Is God nearby or far away? Does God get involved in our daily lives?
These are important questions for theology. I’ve always found it interesting when Christians pray for God’s “intervention” in a situation. Or when we pray for revival, we will ask God to “break in upon us.” The comment could be interpreted that God is outside the system, keeping a safe distance from us, a divine aloofness. It’s like we are asking the Lord to exceptionally swoop down from some high perch and enter into our everyday lives.
The prophet Elijah mocked the prophets of Baal in their confrontation at Mt. Carmel. When Baal didn’t answer their feverish pleas to send fire, Elijah taunted:
“You’ll have to shout louder…for surely he is a god! Perhaps he is daydreaming or is relieving himself. Or maybe he is away on a trip, or is asleep and needs to be wakened!” (1 Kings 18:27, NLT).
In contrast to their view of Baal, Elijah trusted in a God who was not aloof but close by, and that close-by and engaged God answered with fire from heaven.
Like Elijah, Jesus believed that the Creator God is nearby and intensely interested in our welfare. In the Sermon on the Mount, the Lord comforted his listeners, reminding them that God would clothe them, feed them, and generally care for their physical needs (Matt. 6:28-34). We are of more value to God than a “whole flock of sparrows,” yet God knows when one falls (Matt. 10:31, NLT). Even more impressive – especially for those who still have a full head of hair! – is that God has numbered the hairs on our head (Matt. 10:30).
John Wesley seems to have shared this view of God’s closeness and degree of interest in human affairs. At several key junctures in his ministry, he cast lots to know God’s direction. It is only in the context of the doctrine of divine Providence – God’s care over all creation – that this action makes sense. If God cares for me and all people, then God has a stake in the direction our lives take. If our purpose in life is to glorify God, then whether it’s the seemingly little things of life or the clearly life-altering decisions that face us, it’s always appropriate to seek God’s counsel.
The point is this: A close-by God who cares about us is one who impinges in a positive way upon how we live our lives on a daily basis.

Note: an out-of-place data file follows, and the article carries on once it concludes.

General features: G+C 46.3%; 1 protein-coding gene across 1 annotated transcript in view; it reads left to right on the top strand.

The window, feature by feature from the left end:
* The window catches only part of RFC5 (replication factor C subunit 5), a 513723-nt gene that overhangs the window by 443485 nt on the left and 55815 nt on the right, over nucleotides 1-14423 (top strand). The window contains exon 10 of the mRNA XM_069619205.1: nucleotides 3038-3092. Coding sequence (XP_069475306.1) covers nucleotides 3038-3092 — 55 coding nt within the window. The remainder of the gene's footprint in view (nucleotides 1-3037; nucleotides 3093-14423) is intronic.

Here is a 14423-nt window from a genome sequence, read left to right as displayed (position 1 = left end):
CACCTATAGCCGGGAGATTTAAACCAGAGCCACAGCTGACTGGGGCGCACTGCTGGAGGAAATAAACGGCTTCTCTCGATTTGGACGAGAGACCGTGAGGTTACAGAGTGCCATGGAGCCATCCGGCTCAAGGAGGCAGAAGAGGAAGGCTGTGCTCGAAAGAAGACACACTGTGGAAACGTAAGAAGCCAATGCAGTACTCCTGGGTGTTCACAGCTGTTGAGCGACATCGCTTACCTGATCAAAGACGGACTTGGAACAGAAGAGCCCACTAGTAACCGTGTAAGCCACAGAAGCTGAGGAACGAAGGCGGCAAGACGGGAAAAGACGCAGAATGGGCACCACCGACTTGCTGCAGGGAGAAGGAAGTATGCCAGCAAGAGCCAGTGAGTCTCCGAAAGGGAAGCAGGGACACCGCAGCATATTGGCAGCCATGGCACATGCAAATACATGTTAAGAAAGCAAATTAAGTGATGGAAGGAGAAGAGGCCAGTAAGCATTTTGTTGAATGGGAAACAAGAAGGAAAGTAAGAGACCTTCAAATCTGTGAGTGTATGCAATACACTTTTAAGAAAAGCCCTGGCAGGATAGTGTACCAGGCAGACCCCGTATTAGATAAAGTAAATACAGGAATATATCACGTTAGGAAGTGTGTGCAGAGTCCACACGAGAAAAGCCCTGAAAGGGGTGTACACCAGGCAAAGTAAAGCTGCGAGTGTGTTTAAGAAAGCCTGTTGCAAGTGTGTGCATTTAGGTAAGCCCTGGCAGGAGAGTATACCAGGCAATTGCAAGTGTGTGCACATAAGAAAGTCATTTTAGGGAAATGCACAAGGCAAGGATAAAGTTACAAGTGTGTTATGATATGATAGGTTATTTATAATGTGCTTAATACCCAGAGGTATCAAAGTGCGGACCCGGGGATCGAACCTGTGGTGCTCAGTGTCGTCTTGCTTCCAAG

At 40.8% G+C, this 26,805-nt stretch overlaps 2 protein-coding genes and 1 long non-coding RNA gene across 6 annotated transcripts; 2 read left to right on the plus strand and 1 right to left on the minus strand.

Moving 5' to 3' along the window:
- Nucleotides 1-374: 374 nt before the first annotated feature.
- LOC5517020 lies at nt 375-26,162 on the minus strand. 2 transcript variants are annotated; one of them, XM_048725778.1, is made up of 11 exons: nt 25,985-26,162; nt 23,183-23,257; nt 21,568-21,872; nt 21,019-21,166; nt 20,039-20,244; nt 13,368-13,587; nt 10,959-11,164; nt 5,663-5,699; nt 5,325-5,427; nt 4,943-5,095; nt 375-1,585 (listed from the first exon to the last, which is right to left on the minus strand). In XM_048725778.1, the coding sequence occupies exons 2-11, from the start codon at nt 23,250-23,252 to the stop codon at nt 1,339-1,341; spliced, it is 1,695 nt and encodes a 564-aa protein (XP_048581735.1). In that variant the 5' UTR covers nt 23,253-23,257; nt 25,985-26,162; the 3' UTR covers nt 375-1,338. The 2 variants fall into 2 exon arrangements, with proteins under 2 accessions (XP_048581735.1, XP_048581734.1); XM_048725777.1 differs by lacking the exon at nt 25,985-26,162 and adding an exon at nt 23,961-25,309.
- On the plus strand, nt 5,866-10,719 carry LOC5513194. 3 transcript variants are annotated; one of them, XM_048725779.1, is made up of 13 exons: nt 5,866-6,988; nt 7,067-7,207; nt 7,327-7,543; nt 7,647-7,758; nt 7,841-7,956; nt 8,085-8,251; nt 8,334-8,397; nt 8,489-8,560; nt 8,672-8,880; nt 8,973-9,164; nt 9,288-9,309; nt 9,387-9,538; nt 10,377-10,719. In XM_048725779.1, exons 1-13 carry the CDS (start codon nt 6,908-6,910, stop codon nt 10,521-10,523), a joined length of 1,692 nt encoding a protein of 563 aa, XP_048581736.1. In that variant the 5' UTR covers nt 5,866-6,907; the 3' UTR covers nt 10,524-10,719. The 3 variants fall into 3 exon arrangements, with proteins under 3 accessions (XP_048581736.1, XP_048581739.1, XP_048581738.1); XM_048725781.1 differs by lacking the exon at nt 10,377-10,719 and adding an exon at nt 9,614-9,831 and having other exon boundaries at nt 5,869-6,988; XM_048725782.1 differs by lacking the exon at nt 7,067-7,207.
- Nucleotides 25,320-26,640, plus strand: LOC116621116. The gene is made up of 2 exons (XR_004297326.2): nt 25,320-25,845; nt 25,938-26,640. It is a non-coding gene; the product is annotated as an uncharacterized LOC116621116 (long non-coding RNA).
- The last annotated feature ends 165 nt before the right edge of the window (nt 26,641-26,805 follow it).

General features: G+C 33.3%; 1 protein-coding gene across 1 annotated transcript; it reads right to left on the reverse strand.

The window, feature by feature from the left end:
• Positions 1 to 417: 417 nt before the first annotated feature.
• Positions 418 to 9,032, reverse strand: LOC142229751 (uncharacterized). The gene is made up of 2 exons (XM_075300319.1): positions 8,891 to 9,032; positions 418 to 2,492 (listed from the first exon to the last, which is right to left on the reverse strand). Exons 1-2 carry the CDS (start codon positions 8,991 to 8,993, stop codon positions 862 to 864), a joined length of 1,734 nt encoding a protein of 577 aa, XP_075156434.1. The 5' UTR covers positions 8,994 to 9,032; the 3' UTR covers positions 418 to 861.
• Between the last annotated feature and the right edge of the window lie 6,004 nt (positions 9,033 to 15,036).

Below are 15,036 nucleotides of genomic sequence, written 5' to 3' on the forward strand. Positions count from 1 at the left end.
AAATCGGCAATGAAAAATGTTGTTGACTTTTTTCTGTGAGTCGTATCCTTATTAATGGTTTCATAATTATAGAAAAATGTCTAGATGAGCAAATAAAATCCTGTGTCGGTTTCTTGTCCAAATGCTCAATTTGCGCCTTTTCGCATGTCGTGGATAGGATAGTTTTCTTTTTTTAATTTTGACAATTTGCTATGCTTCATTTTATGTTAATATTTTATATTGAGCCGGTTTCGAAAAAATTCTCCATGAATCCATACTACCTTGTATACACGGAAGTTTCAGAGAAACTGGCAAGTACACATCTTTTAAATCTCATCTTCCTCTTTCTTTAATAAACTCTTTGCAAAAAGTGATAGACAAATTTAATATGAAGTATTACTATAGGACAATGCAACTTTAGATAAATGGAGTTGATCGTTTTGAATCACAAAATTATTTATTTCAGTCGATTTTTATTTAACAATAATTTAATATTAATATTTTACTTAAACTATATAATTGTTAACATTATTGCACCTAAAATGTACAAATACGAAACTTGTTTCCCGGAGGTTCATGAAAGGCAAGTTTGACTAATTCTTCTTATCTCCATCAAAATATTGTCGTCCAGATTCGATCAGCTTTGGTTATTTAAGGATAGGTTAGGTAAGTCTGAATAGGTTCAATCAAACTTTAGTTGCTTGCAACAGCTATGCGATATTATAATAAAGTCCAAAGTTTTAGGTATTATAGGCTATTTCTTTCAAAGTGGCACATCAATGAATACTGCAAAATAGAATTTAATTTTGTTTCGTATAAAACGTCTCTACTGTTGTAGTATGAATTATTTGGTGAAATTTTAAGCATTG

Which brings us to the title of this blog: On good luck and the Providence of God
A loving Providence directs the path of the righteous (Psalm 37:23). God is not aloof, outside the system, so why do we wish others “Good luck” as if God doesn’t come into the equation? Do we really believe that blind “luck” is what determines our future? As Christians, isn’t it far more appropriate for us to wish everyone “God bless you” or – if they are traveling – Godspeed?
At this Advent time of the year, we celebrate Jesus Christ, Immanuel, “God with us.” God has promised: “I will never leave you nor forsake you” (Hebrews 13:5, KJV). For the believer, through the presence of the Holy Spirit, we are assured not only that God is with us. He is in us! (1 Corinthians 6:19). The God who is close-by is also working everything for the good of those who love God, who are “called according to his purpose” (Romans 8:28, NIV).
Good luck? No thanks, but feel free to wish God’s blessings upon me, or to tell me “Godspeed!” as I journey down life’s path. I’ll be happy to return the favor.
Image credit: Wikimedia Commons
3 thoughts on “On good luck and the Providence of God”
Thanks for taking on this issue Greg. I struggle with the issue of prayers of intervention. In Colleen’ most recent battle with Cancer, I asked people to pray, people prayed and we had a good outcome. I confess to questioning the nature of these type of prayers. Why, when we pray daily for strength, wisdom, courage and protection did Colleen develop Cancer in the first place? Was God not close by? Was God not capable of protection – did He allow this happen to teach us some kind of lesson. The randomness and “lottery” of life sometimes not correspond with my desire to believe that He is close. Random thoughts and as usualy – you make me think. Thanks.
If God had kept her from getting cancer, how would you have known God did? In the same way, knowing the frailty of life, I suspect there have already been several “saves” by God in our lives that could have turned out much differently. Of course, this is all unknown to us, so I resonate with you, Jim. By faith, we call the cup half full. In doubt, those without faith call it half empty, seeing only randomness.
Thanks for the post, Greg, and comment, Jim. This reminds me of discussions we have in the folk religions course. We pray for others, for ourselves, not as a mechanical or magic practice that must yield the exact request, but in response to God who is near. I don’t have it all worked out about prayer except that we are invited as well as instructed to pray in all things, including for any who are ill among us.